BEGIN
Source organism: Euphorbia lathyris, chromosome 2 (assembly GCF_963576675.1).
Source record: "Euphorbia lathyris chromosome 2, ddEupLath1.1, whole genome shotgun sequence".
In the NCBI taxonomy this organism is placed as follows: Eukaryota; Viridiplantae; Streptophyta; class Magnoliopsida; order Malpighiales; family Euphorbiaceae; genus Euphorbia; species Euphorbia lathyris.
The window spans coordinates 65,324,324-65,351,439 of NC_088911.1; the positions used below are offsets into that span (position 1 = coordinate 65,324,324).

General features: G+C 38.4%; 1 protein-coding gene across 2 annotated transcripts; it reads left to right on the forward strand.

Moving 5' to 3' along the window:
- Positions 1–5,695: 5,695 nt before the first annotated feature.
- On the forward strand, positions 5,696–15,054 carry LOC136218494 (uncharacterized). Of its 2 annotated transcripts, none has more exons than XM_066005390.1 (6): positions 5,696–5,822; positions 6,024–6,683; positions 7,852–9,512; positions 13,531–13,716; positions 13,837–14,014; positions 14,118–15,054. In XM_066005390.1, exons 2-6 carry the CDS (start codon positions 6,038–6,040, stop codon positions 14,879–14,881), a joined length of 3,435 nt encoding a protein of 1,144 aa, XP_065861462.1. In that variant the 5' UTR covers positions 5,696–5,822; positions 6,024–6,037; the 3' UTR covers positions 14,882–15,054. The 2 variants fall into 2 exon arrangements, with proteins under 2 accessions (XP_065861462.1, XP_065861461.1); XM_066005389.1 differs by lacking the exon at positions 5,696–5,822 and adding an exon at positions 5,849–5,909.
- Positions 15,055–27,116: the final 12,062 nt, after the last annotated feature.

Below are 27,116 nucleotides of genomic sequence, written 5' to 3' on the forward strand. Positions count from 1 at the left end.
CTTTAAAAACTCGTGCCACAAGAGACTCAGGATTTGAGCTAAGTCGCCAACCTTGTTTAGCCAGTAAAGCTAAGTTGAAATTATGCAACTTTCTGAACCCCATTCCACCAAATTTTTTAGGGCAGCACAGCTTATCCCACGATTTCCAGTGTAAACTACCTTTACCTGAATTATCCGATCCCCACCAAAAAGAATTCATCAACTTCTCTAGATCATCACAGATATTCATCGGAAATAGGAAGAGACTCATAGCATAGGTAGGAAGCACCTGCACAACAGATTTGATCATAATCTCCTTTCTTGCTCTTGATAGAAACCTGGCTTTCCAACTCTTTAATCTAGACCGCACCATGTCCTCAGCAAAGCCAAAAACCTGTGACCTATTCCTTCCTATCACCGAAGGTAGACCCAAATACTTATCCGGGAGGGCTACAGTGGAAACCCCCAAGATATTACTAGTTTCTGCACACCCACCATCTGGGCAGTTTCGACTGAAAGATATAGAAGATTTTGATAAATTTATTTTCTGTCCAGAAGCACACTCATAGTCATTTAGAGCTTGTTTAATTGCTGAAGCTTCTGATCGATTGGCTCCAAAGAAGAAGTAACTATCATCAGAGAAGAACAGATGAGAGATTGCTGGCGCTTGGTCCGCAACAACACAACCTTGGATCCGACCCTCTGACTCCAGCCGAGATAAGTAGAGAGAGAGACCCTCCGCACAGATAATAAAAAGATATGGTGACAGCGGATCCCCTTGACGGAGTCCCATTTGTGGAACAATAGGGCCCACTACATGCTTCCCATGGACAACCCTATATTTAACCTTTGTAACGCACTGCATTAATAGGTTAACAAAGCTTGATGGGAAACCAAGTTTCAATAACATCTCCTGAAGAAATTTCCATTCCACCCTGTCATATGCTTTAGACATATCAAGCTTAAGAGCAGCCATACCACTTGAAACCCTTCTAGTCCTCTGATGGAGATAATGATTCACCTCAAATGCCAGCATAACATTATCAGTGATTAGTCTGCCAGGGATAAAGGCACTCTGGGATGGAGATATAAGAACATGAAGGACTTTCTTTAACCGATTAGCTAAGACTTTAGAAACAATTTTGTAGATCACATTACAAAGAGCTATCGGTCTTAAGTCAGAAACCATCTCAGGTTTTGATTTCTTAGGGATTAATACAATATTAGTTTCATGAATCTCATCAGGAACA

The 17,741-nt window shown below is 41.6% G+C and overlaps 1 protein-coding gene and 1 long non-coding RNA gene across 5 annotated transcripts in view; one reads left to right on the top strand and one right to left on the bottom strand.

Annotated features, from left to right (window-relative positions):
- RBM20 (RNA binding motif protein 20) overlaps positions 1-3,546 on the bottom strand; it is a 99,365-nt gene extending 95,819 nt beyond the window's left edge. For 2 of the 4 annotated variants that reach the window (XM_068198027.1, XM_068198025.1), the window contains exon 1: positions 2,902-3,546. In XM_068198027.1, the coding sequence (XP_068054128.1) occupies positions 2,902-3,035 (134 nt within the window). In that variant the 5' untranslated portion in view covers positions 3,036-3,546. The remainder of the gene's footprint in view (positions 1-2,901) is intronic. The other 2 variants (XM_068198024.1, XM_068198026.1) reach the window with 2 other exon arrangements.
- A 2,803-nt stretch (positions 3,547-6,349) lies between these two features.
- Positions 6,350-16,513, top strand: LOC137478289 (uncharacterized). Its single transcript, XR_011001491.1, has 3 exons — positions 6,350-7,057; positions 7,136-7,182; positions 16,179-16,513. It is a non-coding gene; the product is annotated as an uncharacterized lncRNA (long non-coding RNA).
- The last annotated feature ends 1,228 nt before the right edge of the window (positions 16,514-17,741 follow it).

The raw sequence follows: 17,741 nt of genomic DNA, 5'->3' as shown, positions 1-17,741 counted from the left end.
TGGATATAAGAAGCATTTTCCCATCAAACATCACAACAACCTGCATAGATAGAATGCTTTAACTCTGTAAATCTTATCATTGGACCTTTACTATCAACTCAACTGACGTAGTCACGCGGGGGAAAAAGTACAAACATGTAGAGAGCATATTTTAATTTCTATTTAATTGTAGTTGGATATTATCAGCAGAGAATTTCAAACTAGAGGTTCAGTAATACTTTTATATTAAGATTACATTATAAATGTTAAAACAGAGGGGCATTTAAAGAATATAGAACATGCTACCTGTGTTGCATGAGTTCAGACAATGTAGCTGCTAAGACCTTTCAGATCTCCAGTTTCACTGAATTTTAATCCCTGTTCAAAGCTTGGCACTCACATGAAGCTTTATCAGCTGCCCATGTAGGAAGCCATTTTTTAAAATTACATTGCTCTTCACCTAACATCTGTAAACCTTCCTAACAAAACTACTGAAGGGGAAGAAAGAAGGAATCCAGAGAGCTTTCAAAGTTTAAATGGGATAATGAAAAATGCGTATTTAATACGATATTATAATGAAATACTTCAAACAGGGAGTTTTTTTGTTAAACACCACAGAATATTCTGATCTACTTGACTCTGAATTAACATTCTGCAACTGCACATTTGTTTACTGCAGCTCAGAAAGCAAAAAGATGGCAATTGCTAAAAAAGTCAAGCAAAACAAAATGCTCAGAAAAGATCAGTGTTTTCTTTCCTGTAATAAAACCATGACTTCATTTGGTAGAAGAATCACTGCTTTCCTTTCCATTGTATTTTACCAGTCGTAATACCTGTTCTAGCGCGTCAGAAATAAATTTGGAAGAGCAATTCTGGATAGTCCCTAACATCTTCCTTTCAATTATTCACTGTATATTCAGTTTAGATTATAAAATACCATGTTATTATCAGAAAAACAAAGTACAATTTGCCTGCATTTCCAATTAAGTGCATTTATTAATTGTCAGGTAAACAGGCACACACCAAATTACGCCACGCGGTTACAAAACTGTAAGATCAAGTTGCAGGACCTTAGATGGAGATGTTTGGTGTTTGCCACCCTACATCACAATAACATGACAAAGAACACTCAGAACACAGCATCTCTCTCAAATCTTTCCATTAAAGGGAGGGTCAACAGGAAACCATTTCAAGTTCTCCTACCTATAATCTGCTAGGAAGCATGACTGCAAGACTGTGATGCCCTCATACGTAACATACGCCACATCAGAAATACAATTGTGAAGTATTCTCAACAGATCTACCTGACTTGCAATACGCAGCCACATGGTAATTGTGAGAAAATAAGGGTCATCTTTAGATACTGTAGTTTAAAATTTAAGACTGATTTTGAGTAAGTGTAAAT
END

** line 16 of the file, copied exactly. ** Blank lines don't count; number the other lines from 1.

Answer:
- Positions 6,350-16,513, top strand: LOC137478289 (uncharacterized). Its single transcript, XR_011001491.1, has 3 exons — positions 6,350-7,057; positions 7,136-7,182; positions 16,179-16,513. It is a non-coding gene; the product is annotated as an uncharacterized lncRNA (long non-coding RNA).